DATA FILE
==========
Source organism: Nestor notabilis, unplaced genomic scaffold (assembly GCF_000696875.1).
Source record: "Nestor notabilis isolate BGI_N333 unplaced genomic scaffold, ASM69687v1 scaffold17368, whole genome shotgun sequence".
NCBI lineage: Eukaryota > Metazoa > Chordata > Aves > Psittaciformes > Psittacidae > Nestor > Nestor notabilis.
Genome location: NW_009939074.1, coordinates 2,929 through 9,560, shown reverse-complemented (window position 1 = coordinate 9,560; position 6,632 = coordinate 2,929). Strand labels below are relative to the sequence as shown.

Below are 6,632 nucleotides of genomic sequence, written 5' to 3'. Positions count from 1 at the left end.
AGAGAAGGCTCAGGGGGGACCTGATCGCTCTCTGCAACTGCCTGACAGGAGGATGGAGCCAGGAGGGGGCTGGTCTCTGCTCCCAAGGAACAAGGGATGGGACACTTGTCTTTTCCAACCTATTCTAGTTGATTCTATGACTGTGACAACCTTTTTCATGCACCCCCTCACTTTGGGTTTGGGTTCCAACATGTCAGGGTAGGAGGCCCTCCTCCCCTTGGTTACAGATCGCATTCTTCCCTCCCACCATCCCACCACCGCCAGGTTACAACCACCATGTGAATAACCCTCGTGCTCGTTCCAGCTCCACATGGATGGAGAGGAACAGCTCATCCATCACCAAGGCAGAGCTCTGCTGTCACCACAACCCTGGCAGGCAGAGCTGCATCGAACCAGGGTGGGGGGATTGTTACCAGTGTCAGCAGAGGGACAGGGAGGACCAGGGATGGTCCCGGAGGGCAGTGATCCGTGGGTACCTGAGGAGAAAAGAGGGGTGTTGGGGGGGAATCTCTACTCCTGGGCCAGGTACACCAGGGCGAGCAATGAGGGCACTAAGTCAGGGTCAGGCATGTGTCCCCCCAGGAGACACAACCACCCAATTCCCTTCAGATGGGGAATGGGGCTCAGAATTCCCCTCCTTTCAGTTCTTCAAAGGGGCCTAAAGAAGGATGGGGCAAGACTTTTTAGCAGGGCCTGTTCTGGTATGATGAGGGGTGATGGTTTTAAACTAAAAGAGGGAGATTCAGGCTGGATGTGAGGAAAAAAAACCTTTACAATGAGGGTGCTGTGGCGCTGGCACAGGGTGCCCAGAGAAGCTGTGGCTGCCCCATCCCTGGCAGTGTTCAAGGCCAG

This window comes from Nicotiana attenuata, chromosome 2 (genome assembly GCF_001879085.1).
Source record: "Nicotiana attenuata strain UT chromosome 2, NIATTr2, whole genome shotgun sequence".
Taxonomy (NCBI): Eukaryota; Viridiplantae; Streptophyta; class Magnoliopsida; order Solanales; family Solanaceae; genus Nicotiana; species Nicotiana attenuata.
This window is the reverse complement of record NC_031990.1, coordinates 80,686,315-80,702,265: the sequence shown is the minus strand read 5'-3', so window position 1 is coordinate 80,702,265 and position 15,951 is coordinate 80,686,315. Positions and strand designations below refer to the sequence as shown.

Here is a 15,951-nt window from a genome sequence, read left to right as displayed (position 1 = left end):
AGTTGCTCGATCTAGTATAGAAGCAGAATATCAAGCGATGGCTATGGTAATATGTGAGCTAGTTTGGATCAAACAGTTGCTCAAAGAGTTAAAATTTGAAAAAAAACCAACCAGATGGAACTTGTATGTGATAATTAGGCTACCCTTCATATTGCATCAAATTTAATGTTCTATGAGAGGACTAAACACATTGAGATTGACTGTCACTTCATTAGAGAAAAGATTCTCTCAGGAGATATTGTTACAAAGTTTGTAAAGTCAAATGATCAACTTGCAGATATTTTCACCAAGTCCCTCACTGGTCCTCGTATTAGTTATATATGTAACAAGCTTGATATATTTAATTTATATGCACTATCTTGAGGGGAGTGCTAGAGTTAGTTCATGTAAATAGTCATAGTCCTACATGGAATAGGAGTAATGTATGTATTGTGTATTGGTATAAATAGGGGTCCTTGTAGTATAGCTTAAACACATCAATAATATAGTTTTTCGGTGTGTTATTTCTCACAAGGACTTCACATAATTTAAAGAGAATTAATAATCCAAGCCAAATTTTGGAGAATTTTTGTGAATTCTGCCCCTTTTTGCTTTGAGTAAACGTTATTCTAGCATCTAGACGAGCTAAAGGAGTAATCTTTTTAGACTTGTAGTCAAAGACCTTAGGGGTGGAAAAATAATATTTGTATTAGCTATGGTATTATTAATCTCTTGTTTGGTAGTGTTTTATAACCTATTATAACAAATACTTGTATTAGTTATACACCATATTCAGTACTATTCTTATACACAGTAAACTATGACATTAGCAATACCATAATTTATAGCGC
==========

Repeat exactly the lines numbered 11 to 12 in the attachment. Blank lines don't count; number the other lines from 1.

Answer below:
Here is a 15,951-nt window from a genome sequence, read left to right as displayed (position 1 = left end):
AGTTGCTCGATCTAGTATAGAAGCAGAATATCAAGCGATGGCTATGGTAATATGTGAGCTAGTTTGGATCAAACAGTTGCTCAAAGAGTTAAAATTTGAAAAAAAACCAACCAGATGGAACTTGTATGTGATAATTAGGCTACCCTTCATATTGCATCAAATTTAATGTTCTATGAGAGGACTAAACACATTGAGATTGACTGTCACTTCATTAGAGAAAAGATTCTCTCAGGAGATATTGTTACAAAGTTTGTAAAGTCAAATGATCAACTTGCAGATATTTTCACCAAGTCCCTCACTGGTCCTCGTATTAGTTATATATGTAACAAGCTTGATATATTTAATTTATATGCACTATCTTGAGGGGAGTGCTAGAGTTAGTTCATGTAAATAGTCATAGTCCTACATGGAATAGGAGTAATGTATGTATTGTGTATTGGTATAAATAGGGGTCCTTGTAGTATAGCTTAAACACATCAATAATATAGTTTTTCGGTGTGTTATTTCTCACAAGGACTTCACATAATTTAAAGAGAATTAATAATCCAAGCCAAATTTTGGAGAATTTTTGTGAATTCTGCCCCTTTTTGCTTTGAGTAAACGTTATTCTAGCATCTAGACGAGCTAAAGGAGTAATCTTTTTAGACTTGTAGTCAAAGACCTTAGGGGTGGAAAAATAATATTTGTATTAGCTATGGTATTATTAATCTCTTGTTTGGTAGTGTTTTATAACCTATTATAACAAATACTTGTATTAGTTATACACCATATTCAGTACTATTCTTATACACAGTAAACTATGACATTAGCAATACCATAATTTATAGCGC